This Saturday (March 18), if you’re in London or able to get to the capital, I do hope you’ll come to a national March Against Racism demo, beginning at noon by the BBC in Portland Place, London W1A 1AA, with other demos taking place in Glasgow, beginning at 11am in Holland St, and Cardiff, beginning at 11am in Grange Gardens. The Facebook page for the London event is here.
The protests have been called to mark the International Day for the Elimination of Racial Discrimination (which is on March 21), and also because it is the week before Theresa May intends, suicidally, to trigger Article 50, beginning the disastrous two-year process of us leaving the EU. Please also note that there is another national demo, against Brexit, on Saturday March 25, which I’ll be writing more about soon.
Standing up to racism is hugely important, as was made clear last June with the narrow victory for the Leave campaign in the EU referendum. Amongst the misplaced reasons for the Leave vote, which included some spurious notion of British sovereignty, was a toxic mix of racism, xenophobia and Islamophobia, stirred up for years by politicians and the media, and by fears and misconceptions prompted by increased immigration — a phenomenon not unique to the UK, of course, but shared by all the richer countries of the west — that were, lamentably, unchallenged. Read the rest of this entry »
On Monday evening, the cruelty of this government was, yet again, laid bare, when, by 294 votes to 276, MPs voted against an amendment to the Immigration Bill tabled by Lord Alf Dubs, who, as the BBC described it, “arrived in the UK in 1939 as a six-year-old refugee fleeing the persecution of Jews in Nazi-occupied Czechoslovakia.”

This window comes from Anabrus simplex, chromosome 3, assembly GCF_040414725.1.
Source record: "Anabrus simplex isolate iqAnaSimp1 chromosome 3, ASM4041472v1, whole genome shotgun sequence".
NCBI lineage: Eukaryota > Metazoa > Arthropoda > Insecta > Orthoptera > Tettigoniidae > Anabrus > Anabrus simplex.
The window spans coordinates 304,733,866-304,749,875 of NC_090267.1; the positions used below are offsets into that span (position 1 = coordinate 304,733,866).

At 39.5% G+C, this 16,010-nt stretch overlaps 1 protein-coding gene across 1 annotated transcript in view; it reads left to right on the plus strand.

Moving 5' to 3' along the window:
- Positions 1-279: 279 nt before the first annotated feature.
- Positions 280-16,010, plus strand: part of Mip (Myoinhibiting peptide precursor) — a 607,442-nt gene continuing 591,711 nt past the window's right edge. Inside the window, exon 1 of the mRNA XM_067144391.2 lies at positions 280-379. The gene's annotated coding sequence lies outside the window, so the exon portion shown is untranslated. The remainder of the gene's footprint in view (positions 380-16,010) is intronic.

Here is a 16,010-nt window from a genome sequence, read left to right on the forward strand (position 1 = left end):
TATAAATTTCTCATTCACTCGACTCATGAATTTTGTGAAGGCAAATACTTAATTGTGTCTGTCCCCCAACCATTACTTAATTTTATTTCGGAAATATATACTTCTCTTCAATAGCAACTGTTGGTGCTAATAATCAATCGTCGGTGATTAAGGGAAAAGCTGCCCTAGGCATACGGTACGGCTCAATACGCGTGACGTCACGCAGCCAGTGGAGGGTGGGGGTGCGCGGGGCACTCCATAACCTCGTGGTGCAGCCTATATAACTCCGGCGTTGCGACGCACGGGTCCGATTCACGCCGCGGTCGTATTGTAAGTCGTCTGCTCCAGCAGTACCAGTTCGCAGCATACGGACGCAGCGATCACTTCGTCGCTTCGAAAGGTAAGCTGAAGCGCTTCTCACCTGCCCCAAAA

The amendment, calling on the government to take in 3,000 unaccompanied refugee children, already in Europe, who have relatives in the UK, was defeated “after the Home Office persuaded most potential Tory rebels that it was doing enough to help child refugees in Syria and neighbouring countries,” as the Guardian described it.
Home Office minister James Brokenshire said during the debate that the government could not support a policy that would “inadvertently create a situation in which families see an advantage in sending children alone, ahead and in the hands of traffickers, putting their lives at risk by attempting treacherous sea crossings to Europe which would be the worst of all outcomes.”
However, Keir Starmer, the shadow immigration minister, disagreed, and voiced the concerns I and numerous other British citizens have. “What it boils down to,” Starmer stated, “is to say we must abandon these children to their fate, lest if we do anything, others may follow in their footsteps. I am not prepared to take that position.” Read the rest of this entry »
Investigative journalist, author, campaigner, commentator and public speaker. Recognized as an authority on Guantánamo and the “war on terror.” Co-founder, Close Guantánamo, co-director, We Stand With Shaker. Also, singer and songwriter (The Four Fathers) and photographer.
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